What do I do with the small scraps of paper, hastily scribbled ideas and the sticky notes plastered everywhere!
After writing yesterday’s blog post on digitizing my genealogy records I started to mentally plan the process. It wasn’t long before I realized I had left out a component.
If you take a quick peek at yesterday’s post you’ll see I’m taking a pledge to reduce paperwork but my plan only addresses actual documents as they relate to myself and my ancestors. If I’m to attempt a paperless desk (attempt being the key word here!) I need to eliminate the small scraps of papers on my desk with hastily scribbled notes and research ideas. Also the sticky notes plastered everywhere!
What do I do? I remembered a blog post some time ago by Marian over at Marian’s Roots and Rambles. I searched through her many excellent articles to find the one I remembered. Marian cites in her post: Taming all that Information! – Part 1
“The capturing of data for me can take these various forms but the filing of data remains consistent. I’m not sure if I discussed this in the webinar or not. I am not a paper person so I really don’t keep paper files (I will lose them!).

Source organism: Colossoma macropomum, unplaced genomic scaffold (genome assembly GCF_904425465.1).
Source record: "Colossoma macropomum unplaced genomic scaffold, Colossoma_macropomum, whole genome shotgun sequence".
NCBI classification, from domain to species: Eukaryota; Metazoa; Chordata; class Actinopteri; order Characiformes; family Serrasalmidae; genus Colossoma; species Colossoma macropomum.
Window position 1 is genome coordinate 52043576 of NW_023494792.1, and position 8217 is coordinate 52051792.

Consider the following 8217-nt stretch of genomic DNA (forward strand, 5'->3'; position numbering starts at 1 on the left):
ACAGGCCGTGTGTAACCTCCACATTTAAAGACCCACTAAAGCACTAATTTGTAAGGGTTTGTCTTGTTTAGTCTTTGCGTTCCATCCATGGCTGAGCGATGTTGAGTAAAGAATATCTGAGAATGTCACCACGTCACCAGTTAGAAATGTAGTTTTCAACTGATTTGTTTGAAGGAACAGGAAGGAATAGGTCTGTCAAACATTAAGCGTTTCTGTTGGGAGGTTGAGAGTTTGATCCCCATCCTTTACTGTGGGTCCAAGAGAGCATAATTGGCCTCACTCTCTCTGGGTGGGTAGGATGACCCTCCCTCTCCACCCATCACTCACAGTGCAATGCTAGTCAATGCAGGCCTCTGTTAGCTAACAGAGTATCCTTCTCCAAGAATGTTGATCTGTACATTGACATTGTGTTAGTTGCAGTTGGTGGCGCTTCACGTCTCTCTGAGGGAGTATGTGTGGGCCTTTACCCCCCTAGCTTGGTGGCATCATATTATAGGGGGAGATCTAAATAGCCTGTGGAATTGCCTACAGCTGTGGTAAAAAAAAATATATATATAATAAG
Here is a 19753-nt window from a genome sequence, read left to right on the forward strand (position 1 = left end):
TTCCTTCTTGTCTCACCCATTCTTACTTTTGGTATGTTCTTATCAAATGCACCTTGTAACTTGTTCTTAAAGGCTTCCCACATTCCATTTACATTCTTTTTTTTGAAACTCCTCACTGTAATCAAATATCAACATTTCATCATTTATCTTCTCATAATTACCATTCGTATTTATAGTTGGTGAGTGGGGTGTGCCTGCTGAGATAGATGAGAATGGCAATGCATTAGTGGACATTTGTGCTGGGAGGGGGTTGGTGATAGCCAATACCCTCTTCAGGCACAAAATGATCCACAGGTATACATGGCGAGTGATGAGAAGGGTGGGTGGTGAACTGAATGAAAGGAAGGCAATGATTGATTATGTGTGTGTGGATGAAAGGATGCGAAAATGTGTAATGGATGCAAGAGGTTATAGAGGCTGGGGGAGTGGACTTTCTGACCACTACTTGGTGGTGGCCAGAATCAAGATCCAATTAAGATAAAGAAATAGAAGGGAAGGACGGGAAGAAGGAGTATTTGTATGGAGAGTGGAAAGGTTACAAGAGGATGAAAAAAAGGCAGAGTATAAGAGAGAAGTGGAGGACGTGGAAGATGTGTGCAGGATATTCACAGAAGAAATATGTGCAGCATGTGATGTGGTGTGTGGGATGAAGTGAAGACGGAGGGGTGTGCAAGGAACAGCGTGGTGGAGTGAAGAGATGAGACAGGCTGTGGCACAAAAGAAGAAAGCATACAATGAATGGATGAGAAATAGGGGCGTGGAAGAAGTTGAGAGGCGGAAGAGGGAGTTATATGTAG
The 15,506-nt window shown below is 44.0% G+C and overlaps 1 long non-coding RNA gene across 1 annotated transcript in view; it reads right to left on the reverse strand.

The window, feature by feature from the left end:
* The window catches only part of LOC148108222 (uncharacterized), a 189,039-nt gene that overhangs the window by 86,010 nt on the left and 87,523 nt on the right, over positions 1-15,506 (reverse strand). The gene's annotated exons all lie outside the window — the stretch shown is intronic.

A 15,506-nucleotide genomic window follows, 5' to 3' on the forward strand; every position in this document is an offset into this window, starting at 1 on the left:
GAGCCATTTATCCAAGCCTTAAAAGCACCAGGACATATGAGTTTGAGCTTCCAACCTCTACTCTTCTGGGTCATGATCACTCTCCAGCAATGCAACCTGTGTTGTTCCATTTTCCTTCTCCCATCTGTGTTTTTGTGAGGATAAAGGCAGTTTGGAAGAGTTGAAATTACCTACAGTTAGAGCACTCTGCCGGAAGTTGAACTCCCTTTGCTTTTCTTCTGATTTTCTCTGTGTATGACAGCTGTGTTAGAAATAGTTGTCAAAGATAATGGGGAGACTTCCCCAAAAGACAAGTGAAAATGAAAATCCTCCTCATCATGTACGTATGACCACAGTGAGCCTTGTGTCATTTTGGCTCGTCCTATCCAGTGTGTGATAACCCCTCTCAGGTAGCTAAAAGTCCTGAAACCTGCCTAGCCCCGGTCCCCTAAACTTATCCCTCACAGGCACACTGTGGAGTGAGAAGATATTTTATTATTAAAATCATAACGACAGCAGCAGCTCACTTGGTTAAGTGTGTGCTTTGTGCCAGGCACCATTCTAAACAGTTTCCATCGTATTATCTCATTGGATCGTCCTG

All of my information whether handwritten transcriptions, photographs or scans gets put into a project specific directory in my computer with a long descriptive filename. The longer I have been researching the longer my file names have become! I try to put
I doubt there is a genealogist around who hasn’t come up empty when searching for names in a data base. When our first attempt with the actual surname draws a blank we vary spelling or try a wildcard.
One family name on my research list is Waller. Of course this particular family was not to be found in the 1860 census even though I knew they where they lived in Ohio. Varying Waller to Walker, then to Walter turned up my missing family on the third try.